Opinion

When life was a drag and we went wild

By John Lewis

We now live in uncertain times, the old connections are crumbling and it feels anything could happen.

The only safe and acceptable public activity is now golf, unless there's been a big session at the club bar.

But there was a time when people did outrageous things together, in close proximity, just for fun.

This was a time when people had a wild side and expressed themselves with something called The Hidden Talent.

Some people ate spaghetti through their nose, popped their eyeballs out at parties or made lifelike papier-mache animals.

Those people appeared on daytime television, or got double-page spreads in magazines like Papier-Mache Monthly.

Personally, I always thought I was quite good at playing Rossini's William Tell Overture by tapping my head with my knuckles and stretching my mouth into subtly different oval shapes to produce the melody.

A bit like hitting a small, empty drum.

Sadly, nobody ever paid to watch me do this on stage.

However, just when you think life has overlooked you in the talent stakes, along comes that old standby — The Drag Queen.

I once appeared in four Goulburn Valley venues wearing clingy blue polyester pantaloons with large hooped flares, high-heeled golden shoes that played havoc with an old bunion problem, miles of op-shop beads, tonnes of glitter and make-up, topped by an outrageously tall hat of fake flowers.

The effect was quite stunning, particularly if you happened to be in the front row when the high-kick came.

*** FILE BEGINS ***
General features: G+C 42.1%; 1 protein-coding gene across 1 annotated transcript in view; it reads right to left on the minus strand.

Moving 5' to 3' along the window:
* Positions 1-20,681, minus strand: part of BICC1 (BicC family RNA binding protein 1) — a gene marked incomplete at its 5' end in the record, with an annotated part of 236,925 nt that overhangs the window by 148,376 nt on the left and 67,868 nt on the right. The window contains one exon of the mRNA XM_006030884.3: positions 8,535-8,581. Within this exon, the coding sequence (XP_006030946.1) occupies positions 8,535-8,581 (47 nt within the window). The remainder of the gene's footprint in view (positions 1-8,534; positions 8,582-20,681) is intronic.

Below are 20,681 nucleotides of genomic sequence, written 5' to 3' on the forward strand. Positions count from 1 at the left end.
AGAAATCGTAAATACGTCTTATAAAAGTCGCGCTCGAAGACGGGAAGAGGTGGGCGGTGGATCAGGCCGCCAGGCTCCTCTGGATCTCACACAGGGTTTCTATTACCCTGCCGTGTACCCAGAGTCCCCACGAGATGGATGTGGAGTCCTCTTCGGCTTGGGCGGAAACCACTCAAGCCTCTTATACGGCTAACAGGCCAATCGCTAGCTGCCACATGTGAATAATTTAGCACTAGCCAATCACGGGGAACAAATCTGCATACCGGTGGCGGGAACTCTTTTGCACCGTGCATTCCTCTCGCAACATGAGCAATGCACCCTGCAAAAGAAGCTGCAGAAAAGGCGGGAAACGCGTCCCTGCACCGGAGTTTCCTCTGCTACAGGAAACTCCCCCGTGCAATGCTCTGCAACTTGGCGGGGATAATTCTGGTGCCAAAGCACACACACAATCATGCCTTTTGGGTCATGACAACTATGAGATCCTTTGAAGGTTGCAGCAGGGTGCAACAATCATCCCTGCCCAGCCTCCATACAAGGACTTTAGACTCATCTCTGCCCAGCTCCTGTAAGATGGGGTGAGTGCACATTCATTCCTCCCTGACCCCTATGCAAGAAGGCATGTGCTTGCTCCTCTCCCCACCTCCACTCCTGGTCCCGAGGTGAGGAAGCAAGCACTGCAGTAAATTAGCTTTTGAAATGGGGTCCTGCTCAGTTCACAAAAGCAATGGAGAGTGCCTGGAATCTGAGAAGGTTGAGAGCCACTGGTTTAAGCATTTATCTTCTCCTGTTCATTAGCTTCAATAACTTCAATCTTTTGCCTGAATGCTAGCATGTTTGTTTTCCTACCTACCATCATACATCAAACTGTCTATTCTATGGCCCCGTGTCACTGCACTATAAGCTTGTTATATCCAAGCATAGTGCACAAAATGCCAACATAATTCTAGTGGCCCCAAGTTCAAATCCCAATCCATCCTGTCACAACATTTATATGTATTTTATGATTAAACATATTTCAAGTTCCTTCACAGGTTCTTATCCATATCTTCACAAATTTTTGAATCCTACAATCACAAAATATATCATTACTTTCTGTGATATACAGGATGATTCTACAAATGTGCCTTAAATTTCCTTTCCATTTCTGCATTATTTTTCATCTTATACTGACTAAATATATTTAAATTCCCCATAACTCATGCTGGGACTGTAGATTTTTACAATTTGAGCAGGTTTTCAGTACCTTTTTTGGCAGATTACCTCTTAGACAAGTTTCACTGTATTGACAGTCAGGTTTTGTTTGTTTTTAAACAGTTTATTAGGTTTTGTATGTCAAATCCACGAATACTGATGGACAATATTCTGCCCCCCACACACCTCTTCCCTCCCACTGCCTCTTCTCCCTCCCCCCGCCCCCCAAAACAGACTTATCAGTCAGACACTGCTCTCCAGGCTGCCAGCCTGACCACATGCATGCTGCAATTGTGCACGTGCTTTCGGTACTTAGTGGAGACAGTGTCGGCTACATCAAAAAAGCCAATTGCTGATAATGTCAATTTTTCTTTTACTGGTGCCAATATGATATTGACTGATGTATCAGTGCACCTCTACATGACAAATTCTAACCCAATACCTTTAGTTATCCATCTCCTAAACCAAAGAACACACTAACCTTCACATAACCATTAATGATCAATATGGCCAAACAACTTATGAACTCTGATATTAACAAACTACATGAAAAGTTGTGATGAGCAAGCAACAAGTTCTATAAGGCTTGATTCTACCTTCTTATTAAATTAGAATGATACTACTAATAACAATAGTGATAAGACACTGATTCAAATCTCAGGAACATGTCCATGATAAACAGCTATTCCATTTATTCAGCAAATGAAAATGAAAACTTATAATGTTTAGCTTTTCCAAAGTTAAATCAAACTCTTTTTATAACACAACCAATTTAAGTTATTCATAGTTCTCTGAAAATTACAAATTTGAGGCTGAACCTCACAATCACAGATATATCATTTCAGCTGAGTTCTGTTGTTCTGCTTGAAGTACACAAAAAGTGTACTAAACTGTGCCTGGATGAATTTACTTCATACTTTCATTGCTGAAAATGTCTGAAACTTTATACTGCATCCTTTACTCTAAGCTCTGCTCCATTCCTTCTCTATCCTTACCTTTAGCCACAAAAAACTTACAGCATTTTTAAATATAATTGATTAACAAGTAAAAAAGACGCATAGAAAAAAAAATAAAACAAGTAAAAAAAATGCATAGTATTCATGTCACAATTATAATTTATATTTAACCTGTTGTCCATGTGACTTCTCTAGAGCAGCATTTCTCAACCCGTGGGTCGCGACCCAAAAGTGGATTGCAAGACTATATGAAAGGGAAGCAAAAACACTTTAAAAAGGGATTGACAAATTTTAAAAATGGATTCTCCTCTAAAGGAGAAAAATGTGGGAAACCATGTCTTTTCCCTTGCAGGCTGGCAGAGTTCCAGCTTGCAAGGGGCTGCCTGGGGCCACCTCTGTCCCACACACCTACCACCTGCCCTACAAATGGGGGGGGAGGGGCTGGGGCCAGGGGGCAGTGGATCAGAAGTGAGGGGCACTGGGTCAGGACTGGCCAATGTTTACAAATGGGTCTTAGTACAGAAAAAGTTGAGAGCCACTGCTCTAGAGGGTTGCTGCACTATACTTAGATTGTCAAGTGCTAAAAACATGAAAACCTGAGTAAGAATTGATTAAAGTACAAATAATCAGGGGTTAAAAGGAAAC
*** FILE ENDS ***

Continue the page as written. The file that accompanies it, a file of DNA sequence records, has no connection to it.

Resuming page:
I always appeared with two other drag queens, because I believed there was safety in numbers when you went out at night with falsies on.

We also did a little dance to the Gloria Gaynor number I Will Survive, which I found personally quite inspiring.

You might think it's easy to dress up as a woman and get some laughs. After all, rugby players and firemen do it at parties.

It works by reinforcing the differences between the sexes — the big hairy guy with lipstick and falsies is really emphasising his maleness, by wearing something completely the opposite.

But I found if you actually start to climb inside the skin of an extrovert transsexual intent on surviving the slings and arrows of ordinary society, then the effect can be enervating.

The first time I stepped out under the lights I really enjoyed it.

I pouted, shimmied and swivelled, blew kisses and patted my bum. I was out on the border, in the boondocks of gender.

Big hairy men looked uncomfortable, so did their wives. So did my wife, mainly because my flower hat was falling off.

Then I travelled with a troupe of talented young people to Moama to cheer up a conference of international drainage experts, which wasn't too hard.

When I high-kicked the front row, I nearly lost a shoe which threw my whole dance routine into a shambles.

In that moment, I realised talent is a time-limited thing, and that even the greatest divas have to eventually take up golf.

I stay at home a lot more these days — I've been told it's safer for everyone.